Monday, 3 November 2008

Is Centrica Running the Northern Rock Risk ?

Northern Rock, it will be recalled, foundered on the egregious strategy of not attempting to balance its lending with savers’ deposits, but rather with borrowing in the interbank markets. When liquidity in the latter dried up, the business model - otherwise potentially viable - imploded. To use jargon familiar in other industries, they were not ‘vertically integrated’ and accordingly were heavily exposed to wholesale market conditions.

Which brings us to the gas and electricity sectors. Since privatization, the development of wholesale markets, and the introduction by Enron of the ‘merchant’ model, energy companies do not need to be vertically integrated. In other words, they don’t need to produce from their own fields all the gas they sell, nor generate all the electricity in their own power plants. Conversely, if they produce gas or generate electricity, they do not need to find end-user customers for it all. Either way, they can rely on liquidity in the wholesale markets to balance their energy positions. In good times, it’s arguably more efficient than forcing an artificial energy balance on, say, a specialist North Sea gas producer or a specialist energy retailer.

That is, until liquidity starts to look shaky. And, as we reported earlier, this is starting to happen, as the banks and other financial shops, who since Enron have been amongst the biggest players and indeed market-makers in the gas and electricity sectors, are experiencing credit-crunched reductions in risk capital available for any trading activity.

So – who is running the Northern Rock strategy in the UK energy markets ? Answer: well, several of the big players are not at all closely integrated, but some are more so than others, as this handy Ofgem report reveals (fig 2.4)

In electricity, E.on and Scottish Power are nearest to balanced, with Centrica the biggest short position and British Energy a big long. Uniquely, Centrica cannot even meet its residential-sector sales from its own generation: and EDF can barely meet its residential + SME demand.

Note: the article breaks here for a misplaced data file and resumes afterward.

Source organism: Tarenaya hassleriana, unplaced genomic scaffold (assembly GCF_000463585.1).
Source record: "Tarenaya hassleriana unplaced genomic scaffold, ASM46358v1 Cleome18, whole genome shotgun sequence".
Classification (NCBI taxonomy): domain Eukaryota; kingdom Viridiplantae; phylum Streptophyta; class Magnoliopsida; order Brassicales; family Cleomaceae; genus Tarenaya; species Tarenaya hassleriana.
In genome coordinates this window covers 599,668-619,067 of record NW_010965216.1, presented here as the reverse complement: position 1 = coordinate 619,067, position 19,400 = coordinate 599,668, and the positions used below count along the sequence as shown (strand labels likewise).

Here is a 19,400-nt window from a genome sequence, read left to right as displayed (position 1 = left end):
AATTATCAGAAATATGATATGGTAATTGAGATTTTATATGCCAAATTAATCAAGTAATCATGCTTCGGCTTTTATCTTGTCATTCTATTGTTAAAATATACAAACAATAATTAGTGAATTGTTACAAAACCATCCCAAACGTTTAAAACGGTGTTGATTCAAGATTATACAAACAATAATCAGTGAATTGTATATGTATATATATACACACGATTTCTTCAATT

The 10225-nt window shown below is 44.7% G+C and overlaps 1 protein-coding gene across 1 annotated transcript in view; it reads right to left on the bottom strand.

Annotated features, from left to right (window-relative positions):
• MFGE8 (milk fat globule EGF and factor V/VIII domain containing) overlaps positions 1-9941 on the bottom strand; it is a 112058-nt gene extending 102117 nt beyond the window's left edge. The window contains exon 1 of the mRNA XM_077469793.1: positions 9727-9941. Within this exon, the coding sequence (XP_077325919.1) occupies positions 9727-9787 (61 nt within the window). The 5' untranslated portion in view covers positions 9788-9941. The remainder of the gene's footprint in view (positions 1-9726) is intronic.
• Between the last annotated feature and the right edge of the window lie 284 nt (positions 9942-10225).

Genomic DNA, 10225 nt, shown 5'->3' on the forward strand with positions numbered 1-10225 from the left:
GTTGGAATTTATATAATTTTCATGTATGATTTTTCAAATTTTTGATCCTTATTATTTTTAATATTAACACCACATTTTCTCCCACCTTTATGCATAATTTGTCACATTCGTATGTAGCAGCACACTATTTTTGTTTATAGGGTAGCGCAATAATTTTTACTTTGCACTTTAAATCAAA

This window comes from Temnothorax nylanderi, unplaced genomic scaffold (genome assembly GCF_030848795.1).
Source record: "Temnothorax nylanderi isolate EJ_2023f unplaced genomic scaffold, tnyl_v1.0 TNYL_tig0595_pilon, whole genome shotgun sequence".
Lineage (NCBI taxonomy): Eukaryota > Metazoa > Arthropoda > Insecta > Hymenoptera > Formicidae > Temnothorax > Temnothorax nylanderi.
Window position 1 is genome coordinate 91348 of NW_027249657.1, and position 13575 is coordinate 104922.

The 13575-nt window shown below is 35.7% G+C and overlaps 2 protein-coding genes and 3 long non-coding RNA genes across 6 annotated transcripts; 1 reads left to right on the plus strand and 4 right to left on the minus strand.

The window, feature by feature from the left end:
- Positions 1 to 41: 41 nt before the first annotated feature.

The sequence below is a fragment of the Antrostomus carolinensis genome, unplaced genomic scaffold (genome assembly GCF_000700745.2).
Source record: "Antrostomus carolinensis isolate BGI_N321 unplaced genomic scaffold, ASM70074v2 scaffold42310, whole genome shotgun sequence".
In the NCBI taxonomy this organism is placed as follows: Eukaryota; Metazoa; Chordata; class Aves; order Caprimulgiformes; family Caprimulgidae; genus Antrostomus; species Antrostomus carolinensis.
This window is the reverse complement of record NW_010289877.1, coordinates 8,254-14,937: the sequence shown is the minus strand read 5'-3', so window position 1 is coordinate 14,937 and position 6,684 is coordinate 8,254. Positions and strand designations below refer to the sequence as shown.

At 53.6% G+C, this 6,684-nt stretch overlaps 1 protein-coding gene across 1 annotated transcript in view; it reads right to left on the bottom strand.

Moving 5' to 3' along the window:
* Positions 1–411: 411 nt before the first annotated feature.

This changes, of course, with EDF’s acquisition of BE, balancing them off rather nicely. Centrica’s balance improves a bit too – if they use the £££ from their rights issue for a quarter-slice of BE, as planned. But they will still be running a significant short - a situation they have recognised for years.

In gas, the picture is quite different: of the big retailers, only Centrica has any substantial gas production of its own: but it still covers a mere 29% of its sales to small customers.

So – any prospect of a Northern Rock outcome here ? Bankruptcies are implausible. And, of course, it is argued that conditions in the energy retail sector are not truly competitive: if this is even partly true, there may be a degree of undeserved cushioning available to the exposed retailer.

But margins must surely be at risk, if liquidity in the wholesale markets continues to suffer from the crunch. Centrica will be glad it got its rights issue away, to at least ameliorate its exposed electricity position with a slice of BE.



Mark Wadsworth said...

Apart from the fact that the energy companies appear to be a rather nasty oligopoly, this isn't an issue any more than the normal interdependence of manufacturers, wholesalers and retailers.

What is a worry is all the power cuts that we will be having if we continue as we are doing.

Nick Drew said...

avoiding power cuts obviously top of the priority-list, Mark

but personally I haven't given up on aiming for genuine competition

for which we need a genuinely liquid & properly-functioning wholesale market, so that vertical integration isn't the only risk-averse business model available

because that makes the entry-barrier too high

competition & security-of-supply needn't be incompatible

Ed said...

Isn't there quite a difference between banks and energy companies in that energy demand does not change much from year to year. Someone will still have to generate the electricity or import the gas whatever happens to margins or competition.